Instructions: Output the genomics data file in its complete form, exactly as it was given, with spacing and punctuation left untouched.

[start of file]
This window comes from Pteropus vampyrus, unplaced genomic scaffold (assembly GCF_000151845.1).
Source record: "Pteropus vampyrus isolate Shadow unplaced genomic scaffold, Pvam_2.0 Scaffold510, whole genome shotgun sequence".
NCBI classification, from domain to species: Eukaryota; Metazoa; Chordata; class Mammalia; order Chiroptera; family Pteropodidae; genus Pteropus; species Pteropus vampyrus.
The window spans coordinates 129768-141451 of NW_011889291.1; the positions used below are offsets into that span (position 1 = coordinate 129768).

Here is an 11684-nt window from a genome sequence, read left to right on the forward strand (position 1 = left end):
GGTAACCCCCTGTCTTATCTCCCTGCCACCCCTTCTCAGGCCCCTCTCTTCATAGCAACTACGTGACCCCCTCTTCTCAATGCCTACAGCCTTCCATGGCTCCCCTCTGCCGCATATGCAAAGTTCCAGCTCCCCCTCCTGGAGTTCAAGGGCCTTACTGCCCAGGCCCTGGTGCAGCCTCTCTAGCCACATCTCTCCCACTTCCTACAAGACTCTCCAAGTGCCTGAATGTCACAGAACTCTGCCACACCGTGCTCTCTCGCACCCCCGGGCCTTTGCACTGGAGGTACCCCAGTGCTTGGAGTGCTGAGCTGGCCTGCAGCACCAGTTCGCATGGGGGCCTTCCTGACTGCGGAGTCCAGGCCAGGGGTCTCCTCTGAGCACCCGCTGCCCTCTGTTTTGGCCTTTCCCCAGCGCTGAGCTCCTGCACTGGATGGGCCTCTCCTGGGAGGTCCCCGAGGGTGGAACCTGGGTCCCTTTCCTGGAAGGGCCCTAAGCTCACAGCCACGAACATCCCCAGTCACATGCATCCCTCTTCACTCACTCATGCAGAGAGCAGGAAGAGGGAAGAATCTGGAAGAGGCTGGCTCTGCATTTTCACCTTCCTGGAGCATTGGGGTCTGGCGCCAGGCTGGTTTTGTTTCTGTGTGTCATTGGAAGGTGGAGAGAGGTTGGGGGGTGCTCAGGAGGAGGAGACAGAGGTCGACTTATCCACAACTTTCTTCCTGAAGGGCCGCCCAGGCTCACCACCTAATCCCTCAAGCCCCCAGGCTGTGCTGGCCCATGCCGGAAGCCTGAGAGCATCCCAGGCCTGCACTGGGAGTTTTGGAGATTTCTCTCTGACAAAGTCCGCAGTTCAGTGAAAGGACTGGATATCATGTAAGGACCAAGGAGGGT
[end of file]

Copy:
This window comes from Pteropus vampyrus, unplaced genomic scaffold (assembly GCF_000151845.1).
Source record: "Pteropus vampyrus isolate Shadow unplaced genomic scaffold, Pvam_2.0 Scaffold510, whole genome shotgun sequence".
NCBI classification, from domain to species: Eukaryota; Metazoa; Chordata; class Mammalia; order Chiroptera; family Pteropodidae; genus Pteropus; species Pteropus vampyrus.
The window spans coordinates 129768-141451 of NW_011889291.1; the positions used below are offsets into that span (position 1 = coordinate 129768).

Here is an 11684-nt window from a genome sequence, read left to right on the forward strand (position 1 = left end):
GGTAACCCCCTGTCTTATCTCCCTGCCACCCCTTCTCAGGCCCCTCTCTTCATAGCAACTACGTGACCCCCTCTTCTCAATGCCTACAGCCTTCCATGGCTCCCCTCTGCCGCATATGCAAAGTTCCAGCTCCCCCTCCTGGAGTTCAAGGGCCTTACTGCCCAGGCCCTGGTGCAGCCTCTCTAGCCACATCTCTCCCACTTCCTACAAGACTCTCCAAGTGCCTGAATGTCACAGAACTCTGCCACACCGTGCTCTCTCGCACCCCCGGGCCTTTGCACTGGAGGTACCCCAGTGCTTGGAGTGCTGAGCTGGCCTGCAGCACCAGTTCGCATGGGGGCCTTCCTGACTGCGGAGTCCAGGCCAGGGGTCTCCTCTGAGCACCCGCTGCCCTCTGTTTTGGCCTTTCCCCAGCGCTGAGCTCCTGCACTGGATGGGCCTCTCCTGGGAGGTCCCCGAGGGTGGAACCTGGGTCCCTTTCCTGGAAGGGCCCTAAGCTCACAGCCACGAACATCCCCAGTCACATGCATCCCTCTTCACTCACTCATGCAGAGAGCAGGAAGAGGGAAGAATCTGGAAGAGGCTGGCTCTGCATTTTCACCTTCCTGGAGCATTGGGGTCTGGCGCCAGGCTGGTTTTGTTTCTGTGTGTCATTGGAAGGTGGAGAGAGGTTGGGGGGTGCTCAGGAGGAGGAGACAGAGGTCGACTTATCCACAACTTTCTTCCTGAAGGGCCGCCCAGGCTCACCACCTAATCCCTCAAGCCCCCAGGCTGTGCTGGCCCATGCCGGAAGCCTGAGAGCATCCCAGGCCTGCACTGGGAGTTTTGGAGATTTCTCTCTGACAAAGTCCGCAGTTCAGTGAAAGGACTGGATATCATGTAAGGACCAAGGAGGGT